A good point here is counterpointing the weight of a politician’s private life versus the valid ideas turned into concrete plans that envision to make people’s lives better.

As I Open My Eyes (2016)

Directed by Leyla Bouzid
Country: Tunisia / France / other

Leyla Bouzid’s debut feature is imbued with a tactful dramatic strength and attractive charm. It’s no surprise that the film has conquered Venice when it was exhibited at that city’s prestigious film festival.

Happy and confident, Farah (Baya Medhaffer) is an 18-year-old Tunisian girl who lives in Tunis with her protective mother, Hayet (Ghalia Benali). For political reasons, her dissident father has no work in Tunis, having been relegated to the small city of Gafsa.
The year is 2010, only a few months before the start of the Jasmine Revolution.
Ms. Bouzid deftly reconstructs the atmosphere of fear lived at that time, when the corrupt regime of the former President Ben Ali, who ruled for 23 long years, intimidated, both physically and psychologically, the ones who seemed a threat to his leadership.

So, how come the innocuous, naive, and impulsive Farah is tracked down and threatened by the stern authorities?
She’s not only a brilliant student who was admitted to the demanding medical school but also an astounding singer, playing regularly with a rock band named Joujma whose leader, a lute player called Bohrène (Montassar Ayari), becomes her first true love.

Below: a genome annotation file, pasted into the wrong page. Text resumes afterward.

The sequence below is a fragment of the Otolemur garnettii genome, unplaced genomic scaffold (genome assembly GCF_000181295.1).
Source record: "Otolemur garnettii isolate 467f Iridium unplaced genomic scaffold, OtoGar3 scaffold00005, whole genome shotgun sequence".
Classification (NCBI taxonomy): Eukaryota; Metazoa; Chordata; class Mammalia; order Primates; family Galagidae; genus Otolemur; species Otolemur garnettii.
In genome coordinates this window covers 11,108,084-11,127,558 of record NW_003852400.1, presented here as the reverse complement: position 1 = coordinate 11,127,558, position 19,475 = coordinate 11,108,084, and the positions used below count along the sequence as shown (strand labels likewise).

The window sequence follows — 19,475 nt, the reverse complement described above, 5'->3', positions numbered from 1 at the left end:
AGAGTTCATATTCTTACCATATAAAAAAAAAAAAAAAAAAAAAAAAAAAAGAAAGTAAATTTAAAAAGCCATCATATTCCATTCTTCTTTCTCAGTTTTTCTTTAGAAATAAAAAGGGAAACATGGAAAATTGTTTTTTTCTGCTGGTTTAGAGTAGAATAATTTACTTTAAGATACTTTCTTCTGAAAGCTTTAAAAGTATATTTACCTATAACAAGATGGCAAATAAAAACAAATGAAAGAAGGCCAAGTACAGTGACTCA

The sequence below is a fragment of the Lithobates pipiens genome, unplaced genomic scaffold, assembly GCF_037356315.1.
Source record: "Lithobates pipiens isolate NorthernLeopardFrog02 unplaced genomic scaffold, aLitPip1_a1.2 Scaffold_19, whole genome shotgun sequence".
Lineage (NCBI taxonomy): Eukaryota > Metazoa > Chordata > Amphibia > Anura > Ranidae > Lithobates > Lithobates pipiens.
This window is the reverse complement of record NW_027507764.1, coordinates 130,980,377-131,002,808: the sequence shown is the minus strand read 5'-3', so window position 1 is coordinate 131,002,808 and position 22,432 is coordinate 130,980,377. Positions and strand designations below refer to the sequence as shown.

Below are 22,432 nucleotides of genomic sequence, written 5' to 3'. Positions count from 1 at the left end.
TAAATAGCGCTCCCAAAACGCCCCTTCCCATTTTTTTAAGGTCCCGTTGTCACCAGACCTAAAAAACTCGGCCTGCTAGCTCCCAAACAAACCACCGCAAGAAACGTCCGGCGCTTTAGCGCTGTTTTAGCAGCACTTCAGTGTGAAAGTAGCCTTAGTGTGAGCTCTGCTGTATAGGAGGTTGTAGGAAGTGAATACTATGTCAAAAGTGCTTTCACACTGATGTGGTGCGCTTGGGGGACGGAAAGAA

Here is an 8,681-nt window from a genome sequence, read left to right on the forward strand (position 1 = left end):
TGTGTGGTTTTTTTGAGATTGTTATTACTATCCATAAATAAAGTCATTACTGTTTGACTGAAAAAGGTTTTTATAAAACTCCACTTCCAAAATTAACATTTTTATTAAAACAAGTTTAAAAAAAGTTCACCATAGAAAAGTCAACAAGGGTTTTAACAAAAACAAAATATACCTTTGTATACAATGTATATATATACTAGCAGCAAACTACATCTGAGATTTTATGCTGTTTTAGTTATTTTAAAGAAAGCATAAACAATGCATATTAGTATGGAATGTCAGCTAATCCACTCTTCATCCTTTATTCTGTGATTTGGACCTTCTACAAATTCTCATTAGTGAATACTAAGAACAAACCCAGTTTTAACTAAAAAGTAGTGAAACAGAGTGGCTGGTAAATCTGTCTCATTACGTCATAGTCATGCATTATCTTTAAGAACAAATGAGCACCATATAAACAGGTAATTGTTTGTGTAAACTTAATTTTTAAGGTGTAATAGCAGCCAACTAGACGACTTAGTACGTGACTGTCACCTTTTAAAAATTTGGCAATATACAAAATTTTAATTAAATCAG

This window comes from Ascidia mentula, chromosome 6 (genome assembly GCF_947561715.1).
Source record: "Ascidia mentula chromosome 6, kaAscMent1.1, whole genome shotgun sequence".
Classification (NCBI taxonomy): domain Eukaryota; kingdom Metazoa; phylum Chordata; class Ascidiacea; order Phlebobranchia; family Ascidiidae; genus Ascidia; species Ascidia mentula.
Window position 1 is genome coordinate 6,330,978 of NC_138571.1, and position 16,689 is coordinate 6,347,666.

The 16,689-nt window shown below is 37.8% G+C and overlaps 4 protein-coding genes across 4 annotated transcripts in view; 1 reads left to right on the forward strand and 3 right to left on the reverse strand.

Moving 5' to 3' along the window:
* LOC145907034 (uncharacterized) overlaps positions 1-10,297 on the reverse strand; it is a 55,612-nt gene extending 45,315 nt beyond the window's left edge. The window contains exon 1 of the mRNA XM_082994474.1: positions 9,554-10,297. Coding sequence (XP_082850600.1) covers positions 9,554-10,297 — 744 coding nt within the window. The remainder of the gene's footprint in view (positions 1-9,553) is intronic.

In addition to the fun of playing their own songs, the goal consists in denouncing the oppression lived in the country through the illustrative lyrics that accompany the inebriating rhythms and harmonies, which is a soulful blend of modernity and tradition.
Still, the problems don’t resume solely to the truth carried by the songs. Farah is frequently seen drinking alcohol in bars, which are considered men’s places, as well as hidden in some bushes with her boyfriend, timidly discovering love.

Farah starts an arm wrestling with her experienced mother who, despite the woes and insistent warnings, understands better than anyone the rebelliousness of her daughter, almost a reflection of her own past. However, she feels powerless and anguished when her obstinate child vanishes, having to resort to an influential man who once was part of her youth. 

Baya Medhaffar has an auspicious debut in front of the cameras, also surprising us with the interpretations of the original music composed by the Iraqi oud master, Khyam Allami. 
The message conveyed by Ms. Bouzid, who co-wrote with Marie-Sophie Chambon, is utterly pungent and yet, I had the feeling that a few particular scenes, whether could have been better crafted or even suppressed. 
Notwithstanding, we’re before a genuine and articulate statement about human rights, well contextualized in its socio-political perception.

Blood Father (2016)

Directed by Jean-François Richet
Country: France

I believe Mel Gibson was born to do action films. I don’t see him moving so comfortable in any other genre, and we have “Mad Max”, “Lethal Weapon”, and Braveheart” to confirm it.

This time around, under the direction of the French Jean-François Richet, he is John Link, an ex-con and tattooer whose unruly teen daughter, Lydia (Erin Moriarty), is reported missing. 
All the time, she has been hanging out with her boyfriend, Jonah (Diego Luna), a spiteful criminal who is also the leader of a dangerous gang connected to the Mexican cartels.
During a violent house assault, Jonah tests Lydia’s love by urging her to shoot a woman, but she refuses. Instead, she accidentally shoots Jonah in the neck and escapes the place completely terrified.